Article

Replacement of histone H3 with CENP-A directs global nucleosome array condensation and loosening of nucleosome superhelical termini

Department of Biochemistry and Biophysics, Perelman School of Medicine, University of Pennsylvania, Philadelphia, PA 19104, USA.
Proceedings of the National Academy of Sciences (Impact Factor: 9.81). 09/2011; 108(40):16588-93. DOI: 10.1073/pnas.1113621108
Source: PubMed

ABSTRACT Centromere protein A (CENP-A) is a histone H3 variant that marks centromere location on the chromosome. To study the subunit structure and folding of human CENP-A-containing chromatin, we generated a set of nucleosomal arrays with canonical core histones and another set with CENP-A substituted for H3. At the level of quaternary structure and assembly, we find that CENP-A arrays are composed of octameric nucleosomes that assemble in a stepwise mechanism, recapitulating conventional array assembly with canonical histones. At intermediate structural resolution, we find that CENP-A-containing arrays are globally condensed relative to arrays with the canonical histones. At high structural resolution, using hydrogen-deuterium exchange coupled to mass spectrometry (H/DX-MS), we find that the DNA superhelical termini within each nucleosome are loosely connected to CENP-A, and we identify the key amino acid substitution that is largely responsible for this behavior. Also the C terminus of histone H2A undergoes rapid hydrogen exchange relative to canonical arrays and does so in a manner that is independent of nucleosomal array folding. These findings have implications for understanding CENP-A-containing nucleosome structure and higher-order chromatin folding at the centromere.

Download full-text

Full-text

Available from: Walter Englander, Jul 25, 2015
0 Followers
 · 
112 Views
  • Source
    • "These findings are consistent with the data obtained independently from stepwise assembly of CENP-A nucleosomes not only confirming the octameric structure of CENP-A nucleosomes but also the loosening of the interaction between DNA superhelical termini and CENP-A (Conde e Silva et al. 2007; Panchenko et al. 2011). CENP-A octamers formed in vitro have also been reported to induce conventional left-handed negative supercoiling to DNA (Barnhart et al. 2011; Conde e Silva et al. 2007; Panchenko et al. 2011; Tachiwana et al. 2011; Yoda et al. 2000). It was recently demonstrated that the mutation of the putative CENP-A: CENP-A dimer interface can abrogate centromeric targeting of CENP-A in Drosophila and mammalian tissue culture cells (Bassett et al. 2012; Zhang et al. 2012). "
    [Show abstract] [Hide abstract]
    ABSTRACT: The Centromere is a unique chromosomal locus where the kinetochore is formed to mediate faithful chromosome partitioning, thus maintaining ploidy during cell division. Centromere identity is inherited via an epigenetic mechanism involving a histone H3 variant, called centromere protein A (CENP-A) which replaces H3 in centromeric chromatin. In spite of extensive efforts in field of centromere biology during the past decade, controversy persists over the structural nature of the CENP-A-containing epigenetic mark, both at nucleosomal and chromatin levels. Here, we review recent findings and hypotheses regarding the structure of CENP-A-containing complexes.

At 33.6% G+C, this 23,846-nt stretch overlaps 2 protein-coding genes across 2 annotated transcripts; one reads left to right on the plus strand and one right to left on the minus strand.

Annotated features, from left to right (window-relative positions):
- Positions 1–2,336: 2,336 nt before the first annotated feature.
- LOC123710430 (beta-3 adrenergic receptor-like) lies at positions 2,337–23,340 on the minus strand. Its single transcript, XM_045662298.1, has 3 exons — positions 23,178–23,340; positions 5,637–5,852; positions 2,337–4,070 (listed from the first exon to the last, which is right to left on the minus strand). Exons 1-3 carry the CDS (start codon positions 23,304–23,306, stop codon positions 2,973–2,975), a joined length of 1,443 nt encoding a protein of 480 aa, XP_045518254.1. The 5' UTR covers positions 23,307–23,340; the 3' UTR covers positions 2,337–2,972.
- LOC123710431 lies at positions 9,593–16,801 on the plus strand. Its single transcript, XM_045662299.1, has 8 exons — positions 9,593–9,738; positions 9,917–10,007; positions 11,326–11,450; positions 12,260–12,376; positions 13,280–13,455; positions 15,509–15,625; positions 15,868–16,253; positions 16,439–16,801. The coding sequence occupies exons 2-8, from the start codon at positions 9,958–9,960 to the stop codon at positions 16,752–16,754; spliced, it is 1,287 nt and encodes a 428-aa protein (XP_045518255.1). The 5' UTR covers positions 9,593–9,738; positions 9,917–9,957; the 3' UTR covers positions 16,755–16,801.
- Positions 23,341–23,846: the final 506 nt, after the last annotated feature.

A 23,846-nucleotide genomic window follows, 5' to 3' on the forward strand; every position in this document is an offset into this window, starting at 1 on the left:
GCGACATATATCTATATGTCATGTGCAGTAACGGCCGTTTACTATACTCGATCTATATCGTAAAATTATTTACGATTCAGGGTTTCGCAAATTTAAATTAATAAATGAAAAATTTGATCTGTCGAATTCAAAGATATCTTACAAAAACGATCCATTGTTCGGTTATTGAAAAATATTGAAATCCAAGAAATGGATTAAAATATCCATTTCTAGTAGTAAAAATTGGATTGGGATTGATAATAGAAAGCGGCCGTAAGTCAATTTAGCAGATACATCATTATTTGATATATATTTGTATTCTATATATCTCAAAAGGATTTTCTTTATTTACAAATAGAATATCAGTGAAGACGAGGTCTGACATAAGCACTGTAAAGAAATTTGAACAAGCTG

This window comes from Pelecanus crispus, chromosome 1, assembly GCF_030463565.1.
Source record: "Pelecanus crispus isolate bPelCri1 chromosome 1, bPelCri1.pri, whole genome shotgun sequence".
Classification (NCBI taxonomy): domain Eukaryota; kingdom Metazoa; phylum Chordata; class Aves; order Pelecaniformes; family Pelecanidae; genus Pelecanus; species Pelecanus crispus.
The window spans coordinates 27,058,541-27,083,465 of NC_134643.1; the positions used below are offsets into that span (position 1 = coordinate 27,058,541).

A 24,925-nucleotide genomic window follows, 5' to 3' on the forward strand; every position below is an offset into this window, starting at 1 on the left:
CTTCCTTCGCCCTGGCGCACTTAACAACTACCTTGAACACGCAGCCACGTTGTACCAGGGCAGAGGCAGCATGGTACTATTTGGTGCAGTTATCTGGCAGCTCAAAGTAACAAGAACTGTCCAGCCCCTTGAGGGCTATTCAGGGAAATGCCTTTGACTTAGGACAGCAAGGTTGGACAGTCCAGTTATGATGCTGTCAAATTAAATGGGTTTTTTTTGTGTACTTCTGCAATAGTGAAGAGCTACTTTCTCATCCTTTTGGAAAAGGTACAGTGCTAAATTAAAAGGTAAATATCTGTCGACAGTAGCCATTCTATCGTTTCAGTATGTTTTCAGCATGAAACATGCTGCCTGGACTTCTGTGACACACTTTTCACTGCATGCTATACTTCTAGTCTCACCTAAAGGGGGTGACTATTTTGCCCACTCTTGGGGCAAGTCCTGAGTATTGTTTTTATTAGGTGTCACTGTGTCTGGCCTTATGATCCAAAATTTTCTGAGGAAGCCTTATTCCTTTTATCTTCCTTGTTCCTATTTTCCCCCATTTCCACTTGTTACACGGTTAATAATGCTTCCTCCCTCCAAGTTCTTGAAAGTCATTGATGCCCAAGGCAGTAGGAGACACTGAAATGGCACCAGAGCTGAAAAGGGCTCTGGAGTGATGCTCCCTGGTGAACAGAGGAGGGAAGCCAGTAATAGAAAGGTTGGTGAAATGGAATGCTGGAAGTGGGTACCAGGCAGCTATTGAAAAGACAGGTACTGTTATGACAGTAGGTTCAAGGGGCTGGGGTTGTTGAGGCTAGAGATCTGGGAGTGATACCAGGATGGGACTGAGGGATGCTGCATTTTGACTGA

Chromosome Research 01/2013; 21(1). DOI:10.1007/s10577-012-9335-7 · 2.69 Impact Factor
  • Source
    • "The octamer structure is not the only source of distinction between CENP-A and H3. Recent studies of DNA wrapping topology by H/DX-MS showed that residues causing structural deformation are found in the αN part of CENP-A sequence adjacent to the DNA entry–exit site of the nucleosome (Panchenko et al. 2011). In canonical chromatin, this site is known to be recognized by diverse functional proteins , e.g., for transcriptional control by stabilization of nucleosomes, inhibition of nucleosome sliding, and compaction of chromatin in mitosis (Zlatanova et al. 2008). "
    [Show abstract] [Hide abstract]
    ABSTRACT: Chromosome segregation is the one of the great problems in biology with complexities spanning from biophysics and polymer dynamics to epigenetics. Here, we summarize the current knowledge and highlight gaps in understanding of the mechanisms controlling epigenetic regulation of chromosome segregation.
    Chromosoma 10/2012; 121(6). DOI:10.1007/s00412-012-0386-5 · 3.26 Impact Factor
  • Source
    • "Protein fragmentation, MS, and data analysis steps were performed similarly to those described for nucleosome H/DX (Panchenko et al., 2011). In brief, H/DX samples were thawed on ice and injected onto an immobilized pepsin column at an initial flow rate of 50 μl/min for 3 min followed by 150 μl/min for another 3 min. "
    [Show abstract] [Hide abstract]
    ABSTRACT: Centromeres are defined by the presence of chromatin containing the histone H3 variant, CENP-A, whose assembly into nucleosomes requires the chromatin assembly factor HJURP. We find that whereas surface-exposed residues in the CENP-A targeting domain (CATD) are the primary sequence determinants for HJURP recognition, buried CATD residues that generate rigidity with H4 are also required for efficient incorporation into centromeres. HJURP contact points adjacent to the CATD on the CENP-A surface are not used for binding specificity but rather to transmit stability broadly throughout the histone fold domains of both CENP-A and H4. Furthermore, an intact CENP-A/CENP-A interface is a requirement for stable chromatin incorporation immediately upon HJURP-mediated assembly. These data offer insight into the mechanism by which HJURP discriminates CENP-A from bulk histone complexes and chaperones CENP-A/H4 for a substantial portion of the cell cycle prior to mediating chromatin assembly at the centromere.
    Developmental Cell 03/2012; 22(4):749-62. DOI:10.1016/j.devcel.2012.02.001 · 10.37 Impact Factor
Show more